Our History

Reform Beginnings

The Leo Baeck Day School was founded in 1974 as a Reform Jewish day school that would provide a modern alternative to the more traditional day school options in the Toronto Jewish community. Our very first home was in the basement of Temple Emanu-El. While we have inhabited various facilities throughout the decades as our school has grown, we’ve remained true to our founding belief in child-centred pedagogy and progressive Jewish values.

In Search of Innovation

The spirit of innovation led us to seek authorization as an International Baccalaureate World School in 2010. The global outlook of the IB program pairs powerfully with our own Reform Jewish lens, providing our students with a rich and dynamic learning environment that emphasizes critical thinking, social consciousness and self-reflection.

In 2016 we underwent the rigorous process of accreditation as a Canadian Accredited Independent School (CAIS). The CAIS seal denotes our commitment to going above and beyond in delivering an effective and impactful education by evaluating every aspect of our school’s operations.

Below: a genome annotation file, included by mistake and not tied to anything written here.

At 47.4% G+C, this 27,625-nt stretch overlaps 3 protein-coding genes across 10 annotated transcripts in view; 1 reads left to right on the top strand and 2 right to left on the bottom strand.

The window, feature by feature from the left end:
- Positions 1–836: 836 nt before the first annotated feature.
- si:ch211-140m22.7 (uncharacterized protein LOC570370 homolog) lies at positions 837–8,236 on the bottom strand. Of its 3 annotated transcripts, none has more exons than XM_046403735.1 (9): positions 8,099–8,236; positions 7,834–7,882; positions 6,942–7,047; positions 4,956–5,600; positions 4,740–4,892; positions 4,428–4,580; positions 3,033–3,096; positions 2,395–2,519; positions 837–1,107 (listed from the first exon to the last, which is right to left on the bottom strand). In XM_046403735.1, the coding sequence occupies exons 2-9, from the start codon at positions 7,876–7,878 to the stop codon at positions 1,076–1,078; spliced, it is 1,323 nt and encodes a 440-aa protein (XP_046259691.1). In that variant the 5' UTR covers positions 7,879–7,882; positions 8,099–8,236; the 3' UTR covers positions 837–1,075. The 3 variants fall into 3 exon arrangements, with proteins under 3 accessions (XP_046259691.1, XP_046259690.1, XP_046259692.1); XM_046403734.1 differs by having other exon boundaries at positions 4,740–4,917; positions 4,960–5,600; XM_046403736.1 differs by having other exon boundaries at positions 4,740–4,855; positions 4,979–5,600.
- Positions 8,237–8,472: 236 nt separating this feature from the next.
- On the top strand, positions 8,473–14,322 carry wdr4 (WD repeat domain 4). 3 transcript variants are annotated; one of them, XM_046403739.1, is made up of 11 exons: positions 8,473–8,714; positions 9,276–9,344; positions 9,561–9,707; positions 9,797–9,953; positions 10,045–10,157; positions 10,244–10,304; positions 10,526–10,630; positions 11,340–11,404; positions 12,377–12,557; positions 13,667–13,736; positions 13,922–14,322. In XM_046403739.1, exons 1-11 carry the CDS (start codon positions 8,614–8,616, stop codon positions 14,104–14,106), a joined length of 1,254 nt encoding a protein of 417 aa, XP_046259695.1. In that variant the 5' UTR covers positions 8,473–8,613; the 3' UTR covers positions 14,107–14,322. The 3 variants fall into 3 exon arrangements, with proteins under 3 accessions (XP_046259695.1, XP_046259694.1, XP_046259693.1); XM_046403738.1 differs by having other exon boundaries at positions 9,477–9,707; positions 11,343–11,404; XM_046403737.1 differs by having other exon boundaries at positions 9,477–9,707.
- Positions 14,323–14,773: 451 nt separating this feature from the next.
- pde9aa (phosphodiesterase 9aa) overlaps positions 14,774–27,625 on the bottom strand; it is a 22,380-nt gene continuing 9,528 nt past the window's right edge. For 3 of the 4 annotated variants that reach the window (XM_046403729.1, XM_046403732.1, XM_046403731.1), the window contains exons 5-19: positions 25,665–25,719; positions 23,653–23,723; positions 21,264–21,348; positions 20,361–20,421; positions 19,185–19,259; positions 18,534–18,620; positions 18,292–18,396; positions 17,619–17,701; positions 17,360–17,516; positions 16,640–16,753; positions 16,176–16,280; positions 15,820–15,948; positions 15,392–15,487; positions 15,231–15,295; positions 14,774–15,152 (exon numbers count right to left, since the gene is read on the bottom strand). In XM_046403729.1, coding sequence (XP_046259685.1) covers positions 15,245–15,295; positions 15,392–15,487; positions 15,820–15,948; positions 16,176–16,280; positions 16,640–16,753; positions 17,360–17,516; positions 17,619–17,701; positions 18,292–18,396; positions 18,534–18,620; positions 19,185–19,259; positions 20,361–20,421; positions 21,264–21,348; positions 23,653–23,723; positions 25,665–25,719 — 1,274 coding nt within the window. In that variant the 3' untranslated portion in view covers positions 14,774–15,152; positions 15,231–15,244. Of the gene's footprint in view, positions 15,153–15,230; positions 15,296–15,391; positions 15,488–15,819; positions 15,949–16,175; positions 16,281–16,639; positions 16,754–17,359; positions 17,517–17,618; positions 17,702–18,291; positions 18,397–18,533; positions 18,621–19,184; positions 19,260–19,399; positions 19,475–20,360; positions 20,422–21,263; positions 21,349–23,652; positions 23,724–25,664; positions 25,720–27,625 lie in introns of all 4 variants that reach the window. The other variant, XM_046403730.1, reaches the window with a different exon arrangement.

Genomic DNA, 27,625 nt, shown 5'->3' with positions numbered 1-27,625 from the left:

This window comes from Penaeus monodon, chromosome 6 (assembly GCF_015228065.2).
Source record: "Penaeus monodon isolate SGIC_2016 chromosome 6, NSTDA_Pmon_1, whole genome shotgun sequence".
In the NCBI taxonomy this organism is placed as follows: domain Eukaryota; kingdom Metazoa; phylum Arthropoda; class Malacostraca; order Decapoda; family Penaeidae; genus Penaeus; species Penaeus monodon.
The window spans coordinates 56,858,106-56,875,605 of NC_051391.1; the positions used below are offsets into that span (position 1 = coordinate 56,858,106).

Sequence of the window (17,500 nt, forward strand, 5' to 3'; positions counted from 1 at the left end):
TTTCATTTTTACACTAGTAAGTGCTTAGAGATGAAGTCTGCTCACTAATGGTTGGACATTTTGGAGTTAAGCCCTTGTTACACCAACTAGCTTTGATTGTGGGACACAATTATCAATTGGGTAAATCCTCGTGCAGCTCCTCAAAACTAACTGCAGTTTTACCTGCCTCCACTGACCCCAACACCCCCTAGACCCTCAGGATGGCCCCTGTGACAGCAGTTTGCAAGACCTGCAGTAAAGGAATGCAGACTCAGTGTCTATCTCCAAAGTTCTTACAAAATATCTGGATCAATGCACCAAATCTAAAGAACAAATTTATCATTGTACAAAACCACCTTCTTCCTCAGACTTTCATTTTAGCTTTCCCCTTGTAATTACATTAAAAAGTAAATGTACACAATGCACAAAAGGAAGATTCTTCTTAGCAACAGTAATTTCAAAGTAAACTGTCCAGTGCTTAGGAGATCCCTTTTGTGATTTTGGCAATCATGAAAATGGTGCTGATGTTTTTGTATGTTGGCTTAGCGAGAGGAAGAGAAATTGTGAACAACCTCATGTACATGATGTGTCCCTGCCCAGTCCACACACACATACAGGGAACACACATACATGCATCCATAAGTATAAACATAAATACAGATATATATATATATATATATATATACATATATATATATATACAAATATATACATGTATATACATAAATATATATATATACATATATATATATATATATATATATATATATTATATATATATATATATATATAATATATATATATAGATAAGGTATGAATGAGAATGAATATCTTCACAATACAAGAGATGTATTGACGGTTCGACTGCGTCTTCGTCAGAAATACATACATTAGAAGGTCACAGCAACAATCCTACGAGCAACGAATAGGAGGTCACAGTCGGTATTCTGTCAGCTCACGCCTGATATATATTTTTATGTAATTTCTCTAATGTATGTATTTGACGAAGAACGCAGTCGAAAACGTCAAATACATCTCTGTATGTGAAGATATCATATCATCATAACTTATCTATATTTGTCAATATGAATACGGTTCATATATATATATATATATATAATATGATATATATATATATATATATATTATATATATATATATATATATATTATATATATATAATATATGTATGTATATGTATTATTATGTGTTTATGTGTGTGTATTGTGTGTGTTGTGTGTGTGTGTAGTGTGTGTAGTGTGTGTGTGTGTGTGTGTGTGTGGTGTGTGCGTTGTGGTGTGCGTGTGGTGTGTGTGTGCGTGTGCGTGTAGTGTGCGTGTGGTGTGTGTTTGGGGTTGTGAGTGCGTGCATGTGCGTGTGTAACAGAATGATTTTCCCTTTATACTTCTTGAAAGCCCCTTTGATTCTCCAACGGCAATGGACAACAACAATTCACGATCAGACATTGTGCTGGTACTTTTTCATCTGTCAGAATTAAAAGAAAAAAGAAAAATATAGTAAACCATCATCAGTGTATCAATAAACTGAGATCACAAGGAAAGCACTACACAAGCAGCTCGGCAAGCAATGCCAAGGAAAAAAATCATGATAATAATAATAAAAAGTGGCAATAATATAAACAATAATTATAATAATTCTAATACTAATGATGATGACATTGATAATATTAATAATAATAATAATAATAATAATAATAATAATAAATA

Looking Ahead

2017 ushers in a new and exciting era of growth for our school.

In response to demographic shifts in the Toronto Jewish community, our North Campus is relocating to a beautiful new home within the centre for Jewish life in York region.

At the same time, with the publication of our 2017 Strategic Plan, we renew our organization’s vision and identify the top priorities for our school over the next five years.

Looking Back:

Who Was Rabbi Leo Baeck?

The namesake of our school, Rabbi Leo Baeck, was one of the outstanding German-Jewish scholars of the 20th Century and a leader of Progressive Judaism.

Leo Baeck (1873-1956) was an historian of religion, and a philosopher, as well as a rabbi. He published numerous articles in the leading German-Jewish journals of his time. His most famous work, Wesen des Judentums (Essence of Judaism), was published in 1905 and went through many editions in different languages.

When the Nazis seized power in Germany in 1933, Baeck devoted himself to defending the Jewish community. As president of the representative body of Jews in Germany, he was given many opportunities to escape. He refused, insisting that he would stay so long as there was a minyan in Germany. In 1943 he was sent to the Terezin (Terezienstadt) concentration camp. He survived the horrors by helping others, teaching, and refusing to lose his sense of self or dignity. His philosophical beliefs were not swayed by the Holocaust. He always maintained that evil was the result of humans using their free will to not do the ethical.

Surviving the Holocaust, Baeck moved to London and eventually became Chairman of the World Union for Progressive Judaism.